Lyme Disease in Dogs
Diagnosis, Treatment and Prevention
What do you think of when you hear the words “Lyme disease”? Creepy, crawly, bloodsucking ticks? Squeamish feelings aside, how much do you know about Lyme disease?
Do you know that Lyme disease is the most common insect-borne affliction humans and dogs have in common? And that it is most prevalent in the early spring and fall months?
We went to the experts to get the low-down on how to protect our canine companions.
What is Lyme Disease?
Deer ticks, also known as black-legged ticks, carry Borrelia burgdorferi, a type of bacterium called spirochete (pronounced spy-ro-keet). When an infected adult tick bites a dog, the bacterium enters the bloodstream and may cause Lyme disease. It is important to know that only about five percent of dogs bitten by ticks will develop the disease.
What are Symptoms of Lyme Disease in Dogs?
According to Cornell University’s Baker Institute for Animal Health, common Lyme disease symptoms in dogs are primarily severe or moderately acute arthritis.
Severe symptoms include damage to the dog’s heart, kidney and brain.
Dogs suffering from Lyme disease will show signs of lameness (limping) and severe pain due to joint inflammation and swelling. Lethargy, fever, depression and a reluctance to move may also be present.
Studies conducted by the Baker Institute indicate that the incubation period in dogs is longer than previously believed. Lameness in dogs can occur, on average, two to five months after tick exposure.
Clinical signs of Lyme disease in dogs may vary based on a dog’s age, breed and genetic differences.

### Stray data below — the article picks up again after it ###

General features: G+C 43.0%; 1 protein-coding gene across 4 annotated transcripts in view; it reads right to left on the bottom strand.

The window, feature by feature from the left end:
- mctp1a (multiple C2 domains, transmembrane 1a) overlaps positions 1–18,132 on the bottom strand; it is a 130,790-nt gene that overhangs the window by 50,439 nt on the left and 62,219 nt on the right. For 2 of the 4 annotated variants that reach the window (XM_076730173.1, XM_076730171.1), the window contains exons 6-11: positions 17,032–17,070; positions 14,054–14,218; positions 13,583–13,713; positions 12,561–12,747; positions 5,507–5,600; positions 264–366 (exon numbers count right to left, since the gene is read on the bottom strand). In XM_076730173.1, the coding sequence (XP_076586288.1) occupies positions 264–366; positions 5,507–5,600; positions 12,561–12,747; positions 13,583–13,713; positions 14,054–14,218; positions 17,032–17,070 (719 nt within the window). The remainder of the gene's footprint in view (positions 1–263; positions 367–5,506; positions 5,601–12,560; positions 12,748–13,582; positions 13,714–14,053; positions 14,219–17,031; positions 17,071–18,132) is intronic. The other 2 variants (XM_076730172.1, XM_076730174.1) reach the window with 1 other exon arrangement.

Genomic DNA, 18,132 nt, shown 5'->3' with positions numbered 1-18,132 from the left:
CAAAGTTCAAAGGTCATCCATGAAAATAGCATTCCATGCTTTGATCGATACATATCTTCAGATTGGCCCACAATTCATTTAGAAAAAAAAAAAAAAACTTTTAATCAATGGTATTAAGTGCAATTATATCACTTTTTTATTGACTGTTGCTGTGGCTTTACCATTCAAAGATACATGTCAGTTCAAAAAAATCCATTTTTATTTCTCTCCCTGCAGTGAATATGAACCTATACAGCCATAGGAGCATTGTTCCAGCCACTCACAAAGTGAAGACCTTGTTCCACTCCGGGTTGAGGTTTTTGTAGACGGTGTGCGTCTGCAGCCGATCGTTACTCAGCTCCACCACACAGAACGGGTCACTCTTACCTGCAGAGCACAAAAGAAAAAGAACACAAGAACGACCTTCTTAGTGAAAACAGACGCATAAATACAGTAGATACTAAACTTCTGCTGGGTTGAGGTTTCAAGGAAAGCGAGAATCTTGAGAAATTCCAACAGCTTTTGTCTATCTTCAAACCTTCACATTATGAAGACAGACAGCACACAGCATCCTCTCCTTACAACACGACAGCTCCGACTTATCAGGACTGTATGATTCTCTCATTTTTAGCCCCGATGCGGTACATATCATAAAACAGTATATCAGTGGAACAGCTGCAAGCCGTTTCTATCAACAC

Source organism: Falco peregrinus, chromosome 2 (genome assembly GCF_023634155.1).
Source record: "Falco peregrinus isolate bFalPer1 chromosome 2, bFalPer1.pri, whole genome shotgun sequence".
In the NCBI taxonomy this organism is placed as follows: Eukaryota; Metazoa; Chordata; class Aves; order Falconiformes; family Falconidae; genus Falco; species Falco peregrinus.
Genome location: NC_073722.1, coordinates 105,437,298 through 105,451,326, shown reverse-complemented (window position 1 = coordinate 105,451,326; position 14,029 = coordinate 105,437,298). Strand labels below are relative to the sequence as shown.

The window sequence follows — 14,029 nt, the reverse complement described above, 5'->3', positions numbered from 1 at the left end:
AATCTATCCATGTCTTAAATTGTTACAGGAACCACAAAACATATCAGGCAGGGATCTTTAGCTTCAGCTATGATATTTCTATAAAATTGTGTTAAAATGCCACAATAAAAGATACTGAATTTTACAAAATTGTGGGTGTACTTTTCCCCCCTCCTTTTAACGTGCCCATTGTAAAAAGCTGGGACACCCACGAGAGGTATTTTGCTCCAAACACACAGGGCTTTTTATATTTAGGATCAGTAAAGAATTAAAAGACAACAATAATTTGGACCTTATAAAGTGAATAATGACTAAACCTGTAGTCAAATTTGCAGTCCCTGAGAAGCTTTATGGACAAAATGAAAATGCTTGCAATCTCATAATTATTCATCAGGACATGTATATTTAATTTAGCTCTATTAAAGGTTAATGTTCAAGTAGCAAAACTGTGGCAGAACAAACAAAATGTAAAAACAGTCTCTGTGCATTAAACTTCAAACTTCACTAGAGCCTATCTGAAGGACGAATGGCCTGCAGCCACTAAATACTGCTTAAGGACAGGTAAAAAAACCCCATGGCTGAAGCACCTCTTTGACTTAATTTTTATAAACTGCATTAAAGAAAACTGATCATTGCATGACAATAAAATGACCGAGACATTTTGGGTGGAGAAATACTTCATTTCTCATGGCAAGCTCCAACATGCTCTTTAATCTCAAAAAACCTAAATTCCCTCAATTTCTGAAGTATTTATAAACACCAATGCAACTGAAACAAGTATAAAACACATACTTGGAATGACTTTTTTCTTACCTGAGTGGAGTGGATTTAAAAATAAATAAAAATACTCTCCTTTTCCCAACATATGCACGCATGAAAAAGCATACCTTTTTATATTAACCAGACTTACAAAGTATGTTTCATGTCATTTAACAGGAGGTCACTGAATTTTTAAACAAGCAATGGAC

How is Lyme Disease Diagnosed in Dogs?
There are several tick-borne diseases that occur in dogs that mimic Lyme disease. Also, simultaneous infection with another tick borne organism may complicate or cause more serious problems with Lyme disease.
Screening for Lyme disease exposure is often done in the veterinarian’s office using a blood sample and an ELISA based SNAP test. This test demonstrates antibodies to Borrelia burgdorferi in the blood and can differentiates vaccine induced antibodies from natural exposure.
The western blot test is another laboratory procedure that tests for the presence of specific antibodies, such as Lyme disease. In this method, it can be determined whether or not a dog has been infected with Borrelia burgdorferi and also whether or not a dog has been vaccinated against Lyme disease.
While these tests screen for exposure to the bacteria that causes Lyme, they do not confirm the presence of disease. Clinical signs of the disease and other diagnostic tests, such as blood tests, joint fluid analysis and X-rays are often used to confirm the presence of disease.
What is the Treatment for Dogs with Lyme Disease?
Dogs respond well to antibiotic treatment for Lyme disease. Antibiotics have shown to be very effective and are usually given for three to four weeks or more. Long-duration therapy has been used to eliminate the very slow growth rate of the bacterium and recent studies show doxycycline may also be effective in improving symptoms of chronic arthritis caused by Lyme disease.
Preventing Lyme Disease in Dogs
You can help prevent Lyme disease in your dog by using tick repellents, vaccination and daily grooming during which time you can check your dog’s skin for ticks.
Your veterinarian should be consulted about the advisability of vaccinating your pet for Lyme disease. Vaccination does not always prevent the disease and because the incidence of Lyme disease is low it may not be recommended in areas where Lyme disease is uncommon.
Do you live in an area active with deer ticks? You can assess the risk in your geographic area — or areas you plan to visit with your dog — by checking out this map of infected tick areas.